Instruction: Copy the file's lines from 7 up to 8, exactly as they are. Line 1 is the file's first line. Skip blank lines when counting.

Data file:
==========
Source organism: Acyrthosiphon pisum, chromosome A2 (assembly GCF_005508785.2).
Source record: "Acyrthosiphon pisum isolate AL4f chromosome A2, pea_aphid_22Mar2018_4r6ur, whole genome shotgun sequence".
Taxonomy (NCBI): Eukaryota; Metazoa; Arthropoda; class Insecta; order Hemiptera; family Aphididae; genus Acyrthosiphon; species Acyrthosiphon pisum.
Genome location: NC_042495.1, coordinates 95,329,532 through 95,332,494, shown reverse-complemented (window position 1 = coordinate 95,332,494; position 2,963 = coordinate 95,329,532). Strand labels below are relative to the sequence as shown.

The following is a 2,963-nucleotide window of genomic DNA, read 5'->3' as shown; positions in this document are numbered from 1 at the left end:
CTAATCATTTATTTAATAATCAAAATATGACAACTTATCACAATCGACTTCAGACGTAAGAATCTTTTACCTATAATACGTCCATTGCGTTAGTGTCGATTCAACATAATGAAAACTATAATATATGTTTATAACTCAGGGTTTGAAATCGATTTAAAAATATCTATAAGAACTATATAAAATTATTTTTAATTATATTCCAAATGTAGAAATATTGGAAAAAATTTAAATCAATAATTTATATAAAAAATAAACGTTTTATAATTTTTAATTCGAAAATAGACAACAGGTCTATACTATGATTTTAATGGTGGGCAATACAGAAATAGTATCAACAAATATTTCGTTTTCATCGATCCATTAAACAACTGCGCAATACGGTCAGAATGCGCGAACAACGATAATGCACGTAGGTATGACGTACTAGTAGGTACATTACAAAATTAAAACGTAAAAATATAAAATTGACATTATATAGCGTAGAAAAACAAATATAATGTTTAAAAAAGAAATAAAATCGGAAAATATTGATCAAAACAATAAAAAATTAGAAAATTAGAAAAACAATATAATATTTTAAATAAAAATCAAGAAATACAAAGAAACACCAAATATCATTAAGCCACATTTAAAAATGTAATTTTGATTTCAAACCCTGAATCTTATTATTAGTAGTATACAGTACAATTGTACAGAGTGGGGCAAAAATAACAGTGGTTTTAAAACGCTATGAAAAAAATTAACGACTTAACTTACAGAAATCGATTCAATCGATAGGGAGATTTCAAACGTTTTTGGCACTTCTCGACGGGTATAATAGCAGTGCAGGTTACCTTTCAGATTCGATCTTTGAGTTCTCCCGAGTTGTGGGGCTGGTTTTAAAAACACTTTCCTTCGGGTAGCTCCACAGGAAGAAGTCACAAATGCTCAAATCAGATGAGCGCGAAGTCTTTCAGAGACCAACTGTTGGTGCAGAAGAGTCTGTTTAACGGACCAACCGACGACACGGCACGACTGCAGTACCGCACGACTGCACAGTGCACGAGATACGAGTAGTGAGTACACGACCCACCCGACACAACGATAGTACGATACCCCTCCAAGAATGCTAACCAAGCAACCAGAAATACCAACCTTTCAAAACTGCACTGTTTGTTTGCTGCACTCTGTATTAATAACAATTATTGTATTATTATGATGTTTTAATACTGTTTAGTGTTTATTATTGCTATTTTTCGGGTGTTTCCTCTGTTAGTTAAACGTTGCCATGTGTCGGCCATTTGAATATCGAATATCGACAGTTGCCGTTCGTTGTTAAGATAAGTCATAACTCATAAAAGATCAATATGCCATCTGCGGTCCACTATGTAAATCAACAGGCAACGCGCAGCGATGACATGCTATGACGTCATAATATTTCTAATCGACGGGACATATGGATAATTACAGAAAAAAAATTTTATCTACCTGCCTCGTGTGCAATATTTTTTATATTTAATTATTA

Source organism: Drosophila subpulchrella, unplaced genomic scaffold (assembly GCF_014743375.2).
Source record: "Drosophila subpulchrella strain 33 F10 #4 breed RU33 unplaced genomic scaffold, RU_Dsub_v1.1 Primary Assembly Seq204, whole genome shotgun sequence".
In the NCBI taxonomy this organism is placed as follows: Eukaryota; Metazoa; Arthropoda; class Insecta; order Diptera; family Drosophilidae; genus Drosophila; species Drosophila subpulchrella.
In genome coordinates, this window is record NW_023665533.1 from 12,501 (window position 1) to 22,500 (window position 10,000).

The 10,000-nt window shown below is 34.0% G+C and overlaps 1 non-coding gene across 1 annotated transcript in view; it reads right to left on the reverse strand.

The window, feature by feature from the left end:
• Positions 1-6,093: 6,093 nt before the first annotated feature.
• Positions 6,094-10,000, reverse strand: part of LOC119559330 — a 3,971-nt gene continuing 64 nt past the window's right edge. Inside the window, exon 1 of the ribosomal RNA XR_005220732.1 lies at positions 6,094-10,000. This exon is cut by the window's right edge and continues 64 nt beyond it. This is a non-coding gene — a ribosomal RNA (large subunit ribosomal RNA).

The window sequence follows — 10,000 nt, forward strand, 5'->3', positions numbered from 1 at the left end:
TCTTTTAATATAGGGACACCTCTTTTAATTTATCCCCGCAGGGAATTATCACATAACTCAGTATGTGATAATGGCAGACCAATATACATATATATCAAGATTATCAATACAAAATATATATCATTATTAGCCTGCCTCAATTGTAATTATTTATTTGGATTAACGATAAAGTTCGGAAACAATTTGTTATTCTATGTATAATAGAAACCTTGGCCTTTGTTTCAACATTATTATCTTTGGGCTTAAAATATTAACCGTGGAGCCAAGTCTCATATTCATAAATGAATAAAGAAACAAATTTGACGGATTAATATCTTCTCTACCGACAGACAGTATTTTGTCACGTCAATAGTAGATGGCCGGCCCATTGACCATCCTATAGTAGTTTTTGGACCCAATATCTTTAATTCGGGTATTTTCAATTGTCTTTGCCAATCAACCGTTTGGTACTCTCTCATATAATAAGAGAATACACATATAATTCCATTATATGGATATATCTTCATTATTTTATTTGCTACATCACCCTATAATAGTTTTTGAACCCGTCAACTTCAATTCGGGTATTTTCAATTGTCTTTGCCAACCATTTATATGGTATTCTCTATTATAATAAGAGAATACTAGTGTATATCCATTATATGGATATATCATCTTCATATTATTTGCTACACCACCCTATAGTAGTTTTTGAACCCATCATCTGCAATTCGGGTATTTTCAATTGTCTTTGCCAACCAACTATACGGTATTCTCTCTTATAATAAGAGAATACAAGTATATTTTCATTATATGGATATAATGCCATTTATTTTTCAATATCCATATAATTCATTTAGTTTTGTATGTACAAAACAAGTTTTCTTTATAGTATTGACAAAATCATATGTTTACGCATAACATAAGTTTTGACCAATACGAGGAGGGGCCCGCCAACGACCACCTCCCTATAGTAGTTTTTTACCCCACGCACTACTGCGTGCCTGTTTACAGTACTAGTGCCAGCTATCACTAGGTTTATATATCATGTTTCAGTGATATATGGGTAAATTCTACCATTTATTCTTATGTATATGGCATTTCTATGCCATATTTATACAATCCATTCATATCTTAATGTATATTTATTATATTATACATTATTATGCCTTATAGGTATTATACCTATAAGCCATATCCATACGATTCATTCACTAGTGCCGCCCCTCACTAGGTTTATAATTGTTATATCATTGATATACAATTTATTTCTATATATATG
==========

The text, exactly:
Source organism: Drosophila subpulchrella, unplaced genomic scaffold (assembly GCF_014743375.2).
Source record: "Drosophila subpulchrella strain 33 F10 #4 breed RU33 unplaced genomic scaffold, RU_Dsub_v1.1 Primary Assembly Seq204, whole genome shotgun sequence".